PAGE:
How Do I Find the Best Health Insurance for 2017?

How Do I Find the Best Health Insurance for 2017? | thegoodstuff

The world of healthcare can be confusing and, quite honestly, overwhelming when trying to pick a plan.

And once we find the plan, navigating through providers and premiums presents a new set of challenges. Top that off with a bit of uncertainty for what 2017 and a new president could mean, and you’re probably about ready to pull your hair out while trying to pick the best health insurance for you and your family.

If you’re still asking yourself “What’s the best health insurance plan for me?,” you’re not alone. Many people will be changing insurance carriers, adding benefits, and even adding new family members to their plans during open enrollment. The last thing anyone wants is for these changes to unnecessarily cost them extra money. But choosing a health insurance plan doesn’t have to be so confusing.

Read on to find out which questions you should be asking when picking your new health insurance plan for 2017.

Two easy ways to save money on your health insurance are to exercise and eat healthy food, like these coconut oil recipes!

How do I know what type of plan is right for me?

There are a variety of types of medical insurance plans you can buy into. Whatever the plan may be, it’s important to compare the following features of each plan:

• Annual premiums
• Any co-payments or co-insurance
• Deductibles
• If your doctor is in the plan’s network

You may also have to decide between an HMO, PPO, HDHP, or PSO. Here’s a quick explanation of what all these acronyms mean:

A Preferred Provider Organization, or PPO, is a type of medical insurance plan for individuals and families. These plans let you see whatever in-network doctors or healthcare providers you would like without necessarily getting a referral from a primary care doctor. But you should always check with the individual plan to find out if there are any specific requirements to choosing a provider.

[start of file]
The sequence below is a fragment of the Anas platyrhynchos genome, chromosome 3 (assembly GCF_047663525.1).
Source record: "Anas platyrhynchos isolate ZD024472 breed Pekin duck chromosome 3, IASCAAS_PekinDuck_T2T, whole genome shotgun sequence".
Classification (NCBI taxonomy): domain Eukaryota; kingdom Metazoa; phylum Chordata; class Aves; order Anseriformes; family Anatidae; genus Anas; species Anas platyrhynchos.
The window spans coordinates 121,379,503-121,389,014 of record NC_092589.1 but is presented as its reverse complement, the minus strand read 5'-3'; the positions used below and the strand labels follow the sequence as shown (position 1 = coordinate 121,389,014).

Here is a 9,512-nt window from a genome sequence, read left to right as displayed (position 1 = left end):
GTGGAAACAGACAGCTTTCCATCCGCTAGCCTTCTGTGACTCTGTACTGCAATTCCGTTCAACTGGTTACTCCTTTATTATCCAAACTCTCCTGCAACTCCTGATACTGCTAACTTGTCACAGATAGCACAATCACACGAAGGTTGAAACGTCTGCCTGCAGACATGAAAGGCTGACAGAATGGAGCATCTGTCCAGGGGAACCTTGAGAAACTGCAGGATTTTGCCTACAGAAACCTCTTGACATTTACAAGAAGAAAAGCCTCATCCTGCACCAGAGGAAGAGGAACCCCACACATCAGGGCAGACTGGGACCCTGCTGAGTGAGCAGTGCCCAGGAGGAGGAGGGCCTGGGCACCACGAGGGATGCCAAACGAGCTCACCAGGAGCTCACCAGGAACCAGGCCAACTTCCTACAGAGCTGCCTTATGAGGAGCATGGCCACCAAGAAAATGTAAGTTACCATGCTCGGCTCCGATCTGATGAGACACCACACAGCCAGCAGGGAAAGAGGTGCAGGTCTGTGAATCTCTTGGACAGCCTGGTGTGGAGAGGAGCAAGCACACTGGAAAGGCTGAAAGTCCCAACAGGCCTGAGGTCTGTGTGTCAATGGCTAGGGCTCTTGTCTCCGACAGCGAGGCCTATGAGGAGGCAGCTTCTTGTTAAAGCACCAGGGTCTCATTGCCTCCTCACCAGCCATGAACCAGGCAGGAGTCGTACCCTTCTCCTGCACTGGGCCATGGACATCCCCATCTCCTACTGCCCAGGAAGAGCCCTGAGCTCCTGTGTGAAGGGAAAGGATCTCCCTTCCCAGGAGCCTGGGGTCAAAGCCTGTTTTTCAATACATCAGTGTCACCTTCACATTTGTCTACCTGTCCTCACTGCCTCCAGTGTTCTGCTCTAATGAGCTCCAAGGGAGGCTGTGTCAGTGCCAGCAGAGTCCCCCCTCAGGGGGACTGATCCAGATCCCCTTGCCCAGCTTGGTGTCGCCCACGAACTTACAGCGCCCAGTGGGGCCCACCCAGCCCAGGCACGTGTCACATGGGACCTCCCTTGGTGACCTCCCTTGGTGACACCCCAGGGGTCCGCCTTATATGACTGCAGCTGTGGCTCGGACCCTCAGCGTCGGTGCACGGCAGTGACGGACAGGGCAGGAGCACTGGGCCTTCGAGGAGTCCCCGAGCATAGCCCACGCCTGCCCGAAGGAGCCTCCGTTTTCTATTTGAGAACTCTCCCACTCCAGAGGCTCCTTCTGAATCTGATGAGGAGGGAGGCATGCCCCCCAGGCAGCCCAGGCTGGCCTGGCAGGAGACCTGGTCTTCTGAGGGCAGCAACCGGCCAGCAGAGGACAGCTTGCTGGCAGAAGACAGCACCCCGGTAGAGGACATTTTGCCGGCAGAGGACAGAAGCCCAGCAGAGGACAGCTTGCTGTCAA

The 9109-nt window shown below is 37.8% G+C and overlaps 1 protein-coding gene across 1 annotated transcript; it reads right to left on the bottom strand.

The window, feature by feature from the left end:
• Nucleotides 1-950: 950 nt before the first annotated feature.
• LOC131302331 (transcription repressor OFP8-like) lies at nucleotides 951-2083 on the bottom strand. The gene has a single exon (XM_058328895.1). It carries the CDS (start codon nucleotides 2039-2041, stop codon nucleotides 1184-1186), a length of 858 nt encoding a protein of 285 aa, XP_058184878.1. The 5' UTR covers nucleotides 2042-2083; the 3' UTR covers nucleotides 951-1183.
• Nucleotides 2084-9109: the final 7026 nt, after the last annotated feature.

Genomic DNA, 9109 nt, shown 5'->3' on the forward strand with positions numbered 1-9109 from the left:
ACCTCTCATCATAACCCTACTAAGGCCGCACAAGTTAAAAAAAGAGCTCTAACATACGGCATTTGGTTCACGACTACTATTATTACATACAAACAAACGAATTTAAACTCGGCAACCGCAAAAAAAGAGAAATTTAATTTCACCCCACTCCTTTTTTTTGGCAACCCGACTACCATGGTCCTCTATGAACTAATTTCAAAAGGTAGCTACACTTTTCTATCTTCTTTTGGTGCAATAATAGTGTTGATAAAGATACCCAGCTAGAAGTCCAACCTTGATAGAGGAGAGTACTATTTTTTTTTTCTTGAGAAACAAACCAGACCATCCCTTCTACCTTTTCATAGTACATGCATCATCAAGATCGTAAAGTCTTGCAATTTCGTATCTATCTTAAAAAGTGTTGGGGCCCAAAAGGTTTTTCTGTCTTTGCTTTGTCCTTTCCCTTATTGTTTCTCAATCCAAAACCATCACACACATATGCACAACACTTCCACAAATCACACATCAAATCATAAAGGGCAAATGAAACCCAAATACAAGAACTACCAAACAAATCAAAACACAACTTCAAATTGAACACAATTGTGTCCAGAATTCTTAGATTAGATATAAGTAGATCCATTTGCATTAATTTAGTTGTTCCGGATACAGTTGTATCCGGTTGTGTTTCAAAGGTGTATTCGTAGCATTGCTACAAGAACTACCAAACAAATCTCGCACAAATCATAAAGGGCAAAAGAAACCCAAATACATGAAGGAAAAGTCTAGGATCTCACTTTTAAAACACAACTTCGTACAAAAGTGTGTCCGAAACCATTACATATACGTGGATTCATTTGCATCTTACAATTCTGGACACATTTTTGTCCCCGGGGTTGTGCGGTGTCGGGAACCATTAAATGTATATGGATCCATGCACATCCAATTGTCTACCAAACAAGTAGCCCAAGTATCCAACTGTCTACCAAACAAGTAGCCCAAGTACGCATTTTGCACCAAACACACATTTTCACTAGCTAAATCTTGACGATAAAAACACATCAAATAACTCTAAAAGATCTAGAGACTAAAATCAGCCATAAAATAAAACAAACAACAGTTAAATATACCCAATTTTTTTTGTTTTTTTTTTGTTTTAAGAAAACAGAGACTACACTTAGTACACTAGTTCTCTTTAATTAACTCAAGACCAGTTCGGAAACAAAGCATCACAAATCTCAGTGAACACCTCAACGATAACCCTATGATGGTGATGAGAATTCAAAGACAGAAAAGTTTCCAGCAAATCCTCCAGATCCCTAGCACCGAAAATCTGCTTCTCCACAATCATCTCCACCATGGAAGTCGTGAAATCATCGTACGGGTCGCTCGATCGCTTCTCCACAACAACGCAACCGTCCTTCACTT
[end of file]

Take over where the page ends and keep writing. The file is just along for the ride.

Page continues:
Health Maintenance Organization plans (HMOs) require participants to choose a primary care physician from a specific network of local healthcare providers, which will refer you to in-network specialists or hospitals. Your care will be coordinated through your primary care physician, including referrals from them to see specialists.

A POS, or Point of Service plan, works as a managed care plan. Think of it like a combination of an HMO and PPO plan. If you have a POS plan, you’re able to go outside your provider network for health care services like you can with a PPO, and also pick an in-network doctor to be your primary care provider just like an HMO.

HDHP, or High-Deductible Health Plan, is a plan with lower premiums and higher deductibles than a typical health plan would have. These plans are intended as a form of catastrophic coverage, so you might use one if you’re in good health and don’t foresee needing to see your doctor for anything other than your regular annual checkup. Another thing to note is that choosing an HDHP is also a requirement for having a Health Savings Account, or HSA.

What other things should I look for when choosing health care coverage?

How Do I Find the Best Health Insurance for 2017? | thegoodstuff

Find out what your prescription coverage will be and, if you’re currently taking medications, find out if they offer some type of prescription program where you purchase the medication through their supplier.

Be sure to find out all the details about emergency care costs, as well as routine and preventative care, mental health coverage, and pediatric coverage if you have children. You should also check to see if the plan includes vision coverage.

What are my deductibles?

Often you’ll have deductibles for different areas of care. This deductible is the amount you must pay out of pocket before your insurance plan kicks in and begins to cover costs for you. Usually the higher the deductible means the less you pay for your annual premium cost.

You should find out the exact amounts you’ll be charged for various areas of care —emergency care, preventative care, and prescriptions are a few places to start.